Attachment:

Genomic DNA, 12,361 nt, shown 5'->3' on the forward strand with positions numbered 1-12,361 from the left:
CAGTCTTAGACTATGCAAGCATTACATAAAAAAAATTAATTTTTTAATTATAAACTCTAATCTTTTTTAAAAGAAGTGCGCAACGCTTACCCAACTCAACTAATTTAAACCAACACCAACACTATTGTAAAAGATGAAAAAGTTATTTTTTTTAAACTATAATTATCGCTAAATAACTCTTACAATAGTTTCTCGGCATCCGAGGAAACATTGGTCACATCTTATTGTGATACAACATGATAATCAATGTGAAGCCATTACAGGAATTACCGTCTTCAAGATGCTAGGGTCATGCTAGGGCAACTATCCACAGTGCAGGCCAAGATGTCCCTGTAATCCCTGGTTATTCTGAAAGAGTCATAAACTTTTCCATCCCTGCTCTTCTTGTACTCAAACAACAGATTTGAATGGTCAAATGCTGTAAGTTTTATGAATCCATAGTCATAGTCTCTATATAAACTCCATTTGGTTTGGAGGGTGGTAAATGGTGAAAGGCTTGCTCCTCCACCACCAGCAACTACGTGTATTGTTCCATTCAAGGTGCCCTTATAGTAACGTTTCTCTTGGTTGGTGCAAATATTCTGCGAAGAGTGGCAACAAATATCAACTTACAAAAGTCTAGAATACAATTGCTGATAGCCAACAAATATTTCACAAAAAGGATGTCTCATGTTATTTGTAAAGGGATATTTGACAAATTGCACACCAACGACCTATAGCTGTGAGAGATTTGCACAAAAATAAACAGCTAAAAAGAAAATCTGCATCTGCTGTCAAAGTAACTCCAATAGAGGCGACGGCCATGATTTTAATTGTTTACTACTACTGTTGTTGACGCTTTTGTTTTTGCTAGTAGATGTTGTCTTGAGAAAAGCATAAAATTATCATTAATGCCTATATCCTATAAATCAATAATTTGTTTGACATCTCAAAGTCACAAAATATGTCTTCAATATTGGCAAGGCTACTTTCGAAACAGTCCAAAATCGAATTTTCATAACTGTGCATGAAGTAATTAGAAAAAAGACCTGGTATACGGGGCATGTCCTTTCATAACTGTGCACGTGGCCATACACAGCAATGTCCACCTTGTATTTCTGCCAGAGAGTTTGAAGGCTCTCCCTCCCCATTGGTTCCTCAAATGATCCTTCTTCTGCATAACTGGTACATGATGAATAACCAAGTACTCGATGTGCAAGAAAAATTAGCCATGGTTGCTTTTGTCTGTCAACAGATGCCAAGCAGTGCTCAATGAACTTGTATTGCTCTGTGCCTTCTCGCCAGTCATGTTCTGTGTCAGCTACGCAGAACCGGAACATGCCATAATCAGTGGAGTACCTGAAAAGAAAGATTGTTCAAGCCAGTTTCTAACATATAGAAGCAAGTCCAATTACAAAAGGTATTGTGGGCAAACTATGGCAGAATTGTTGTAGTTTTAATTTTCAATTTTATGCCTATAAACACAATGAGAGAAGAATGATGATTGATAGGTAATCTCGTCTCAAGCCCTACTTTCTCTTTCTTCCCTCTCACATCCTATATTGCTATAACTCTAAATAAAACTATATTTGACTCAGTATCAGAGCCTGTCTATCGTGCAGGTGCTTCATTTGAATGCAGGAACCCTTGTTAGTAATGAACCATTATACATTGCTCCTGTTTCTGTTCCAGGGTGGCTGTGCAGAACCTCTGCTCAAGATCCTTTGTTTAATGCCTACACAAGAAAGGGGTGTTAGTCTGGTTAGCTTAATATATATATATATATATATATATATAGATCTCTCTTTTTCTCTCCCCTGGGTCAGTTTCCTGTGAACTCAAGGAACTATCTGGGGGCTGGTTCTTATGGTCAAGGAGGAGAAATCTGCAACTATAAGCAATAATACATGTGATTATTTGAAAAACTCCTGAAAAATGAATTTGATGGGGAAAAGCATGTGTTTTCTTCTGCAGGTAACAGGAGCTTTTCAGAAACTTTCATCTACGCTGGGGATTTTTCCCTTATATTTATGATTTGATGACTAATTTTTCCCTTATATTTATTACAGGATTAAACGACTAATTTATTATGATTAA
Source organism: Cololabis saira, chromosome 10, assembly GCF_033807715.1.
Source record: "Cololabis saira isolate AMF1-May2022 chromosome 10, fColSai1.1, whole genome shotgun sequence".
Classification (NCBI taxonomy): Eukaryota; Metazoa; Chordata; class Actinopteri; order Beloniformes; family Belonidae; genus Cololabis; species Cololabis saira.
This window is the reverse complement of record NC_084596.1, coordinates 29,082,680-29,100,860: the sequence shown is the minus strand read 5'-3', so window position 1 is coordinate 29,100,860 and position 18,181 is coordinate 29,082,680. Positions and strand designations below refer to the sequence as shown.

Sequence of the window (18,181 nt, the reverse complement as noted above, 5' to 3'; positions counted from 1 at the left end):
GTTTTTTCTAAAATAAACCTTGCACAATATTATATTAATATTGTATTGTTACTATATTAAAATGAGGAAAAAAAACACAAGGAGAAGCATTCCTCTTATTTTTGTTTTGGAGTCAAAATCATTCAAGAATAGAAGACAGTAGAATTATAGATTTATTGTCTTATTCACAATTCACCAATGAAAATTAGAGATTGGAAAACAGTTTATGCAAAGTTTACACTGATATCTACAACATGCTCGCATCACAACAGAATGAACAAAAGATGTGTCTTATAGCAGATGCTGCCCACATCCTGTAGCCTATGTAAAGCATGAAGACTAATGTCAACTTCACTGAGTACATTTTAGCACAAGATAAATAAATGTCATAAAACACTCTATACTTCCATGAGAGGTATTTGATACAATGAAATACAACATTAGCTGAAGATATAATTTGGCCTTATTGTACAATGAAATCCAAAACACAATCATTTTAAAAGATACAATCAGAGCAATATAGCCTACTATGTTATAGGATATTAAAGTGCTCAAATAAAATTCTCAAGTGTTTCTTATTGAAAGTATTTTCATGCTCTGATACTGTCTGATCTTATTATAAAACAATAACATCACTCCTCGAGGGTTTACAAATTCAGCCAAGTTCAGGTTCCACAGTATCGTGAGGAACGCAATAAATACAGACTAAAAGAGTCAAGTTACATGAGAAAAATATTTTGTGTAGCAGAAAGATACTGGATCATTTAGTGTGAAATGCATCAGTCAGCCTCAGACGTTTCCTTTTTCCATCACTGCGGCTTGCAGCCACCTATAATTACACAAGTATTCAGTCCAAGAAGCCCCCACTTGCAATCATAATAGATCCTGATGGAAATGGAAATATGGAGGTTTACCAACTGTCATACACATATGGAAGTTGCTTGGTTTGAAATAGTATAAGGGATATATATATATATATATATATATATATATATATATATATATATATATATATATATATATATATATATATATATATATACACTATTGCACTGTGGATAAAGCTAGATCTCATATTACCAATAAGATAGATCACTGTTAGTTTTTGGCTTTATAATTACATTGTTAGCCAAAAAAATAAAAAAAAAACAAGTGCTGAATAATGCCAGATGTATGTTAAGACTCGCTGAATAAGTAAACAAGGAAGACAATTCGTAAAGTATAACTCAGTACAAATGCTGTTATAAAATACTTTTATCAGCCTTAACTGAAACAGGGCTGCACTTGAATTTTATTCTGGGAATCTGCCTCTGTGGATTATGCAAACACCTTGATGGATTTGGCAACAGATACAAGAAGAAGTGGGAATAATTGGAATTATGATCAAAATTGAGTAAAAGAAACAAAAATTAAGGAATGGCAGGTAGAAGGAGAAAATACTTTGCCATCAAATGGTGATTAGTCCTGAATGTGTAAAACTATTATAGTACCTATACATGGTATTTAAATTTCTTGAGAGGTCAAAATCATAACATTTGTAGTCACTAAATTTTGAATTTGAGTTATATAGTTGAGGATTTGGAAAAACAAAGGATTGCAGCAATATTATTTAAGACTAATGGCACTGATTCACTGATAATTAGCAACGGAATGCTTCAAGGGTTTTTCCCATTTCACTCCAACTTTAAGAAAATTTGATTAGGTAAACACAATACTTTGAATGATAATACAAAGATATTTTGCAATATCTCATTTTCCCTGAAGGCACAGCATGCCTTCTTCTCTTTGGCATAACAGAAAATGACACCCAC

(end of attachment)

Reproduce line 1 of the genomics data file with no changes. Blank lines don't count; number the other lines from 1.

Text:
Genomic DNA, 12,361 nt, shown 5'->3' on the forward strand with positions numbered 1-12,361 from the left: